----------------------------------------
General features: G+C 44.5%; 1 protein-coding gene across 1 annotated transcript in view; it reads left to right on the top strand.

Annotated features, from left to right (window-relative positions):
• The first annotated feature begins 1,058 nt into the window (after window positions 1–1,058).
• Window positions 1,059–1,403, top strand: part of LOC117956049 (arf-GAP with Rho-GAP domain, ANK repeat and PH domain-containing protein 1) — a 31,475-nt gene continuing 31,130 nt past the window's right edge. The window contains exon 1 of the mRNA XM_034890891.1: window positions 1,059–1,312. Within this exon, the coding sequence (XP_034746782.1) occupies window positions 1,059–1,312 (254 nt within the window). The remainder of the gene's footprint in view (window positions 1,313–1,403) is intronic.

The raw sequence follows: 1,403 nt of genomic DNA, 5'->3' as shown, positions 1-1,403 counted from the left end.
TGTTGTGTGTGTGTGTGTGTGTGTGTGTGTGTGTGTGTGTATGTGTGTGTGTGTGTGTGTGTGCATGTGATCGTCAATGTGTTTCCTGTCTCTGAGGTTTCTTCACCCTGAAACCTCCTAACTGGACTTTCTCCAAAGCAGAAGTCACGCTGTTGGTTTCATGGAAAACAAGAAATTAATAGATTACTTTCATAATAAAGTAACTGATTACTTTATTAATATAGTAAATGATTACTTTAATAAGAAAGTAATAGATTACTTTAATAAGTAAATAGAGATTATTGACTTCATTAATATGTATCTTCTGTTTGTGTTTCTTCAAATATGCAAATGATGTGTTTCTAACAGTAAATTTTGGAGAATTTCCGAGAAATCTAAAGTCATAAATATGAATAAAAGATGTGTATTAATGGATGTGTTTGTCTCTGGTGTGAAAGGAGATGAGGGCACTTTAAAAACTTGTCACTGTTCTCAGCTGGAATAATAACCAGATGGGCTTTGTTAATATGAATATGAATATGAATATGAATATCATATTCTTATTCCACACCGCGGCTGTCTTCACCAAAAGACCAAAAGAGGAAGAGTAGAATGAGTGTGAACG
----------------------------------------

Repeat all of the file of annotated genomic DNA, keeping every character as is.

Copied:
General features: G+C 44.5%; 1 protein-coding gene across 1 annotated transcript in view; it reads left to right on the top strand.

Annotated features, from left to right (window-relative positions):
• The first annotated feature begins 1,058 nt into the window (after window positions 1–1,058).
• Window positions 1,059–1,403, top strand: part of LOC117956049 (arf-GAP with Rho-GAP domain, ANK repeat and PH domain-containing protein 1) — a 31,475-nt gene continuing 31,130 nt past the window's right edge. The window contains exon 1 of the mRNA XM_034890891.1: window positions 1,059–1,312. Within this exon, the coding sequence (XP_034746782.1) occupies window positions 1,059–1,312 (254 nt within the window). The remainder of the gene's footprint in view (window positions 1,313–1,403) is intronic.

The raw sequence follows: 1,403 nt of genomic DNA, 5'->3' as shown, positions 1-1,403 counted from the left end.
TGTTGTGTGTGTGTGTGTGTGTGTGTGTGTGTGTGTGTGTATGTGTGTGTGTGTGTGTGTGTGCATGTGATCGTCAATGTGTTTCCTGTCTCTGAGGTTTCTTCACCCTGAAACCTCCTAACTGGACTTTCTCCAAAGCAGAAGTCACGCTGTTGGTTTCATGGAAAACAAGAAATTAATAGATTACTTTCATAATAAAGTAACTGATTACTTTATTAATATAGTAAATGATTACTTTAATAAGAAAGTAATAGATTACTTTAATAAGTAAATAGAGATTATTGACTTCATTAATATGTATCTTCTGTTTGTGTTTCTTCAAATATGCAAATGATGTGTTTCTAACAGTAAATTTTGGAGAATTTCCGAGAAATCTAAAGTCATAAATATGAATAAAAGATGTGTATTAATGGATGTGTTTGTCTCTGGTGTGAAAGGAGATGAGGGCACTTTAAAAACTTGTCACTGTTCTCAGCTGGAATAATAACCAGATGGGCTTTGTTAATATGAATATGAATATGAATATGAATATCATATTCTTATTCCACACCGCGGCTGTCTTCACCAAAAGACCAAAAGAGGAAGAGTAGAATGAGTGTGAACG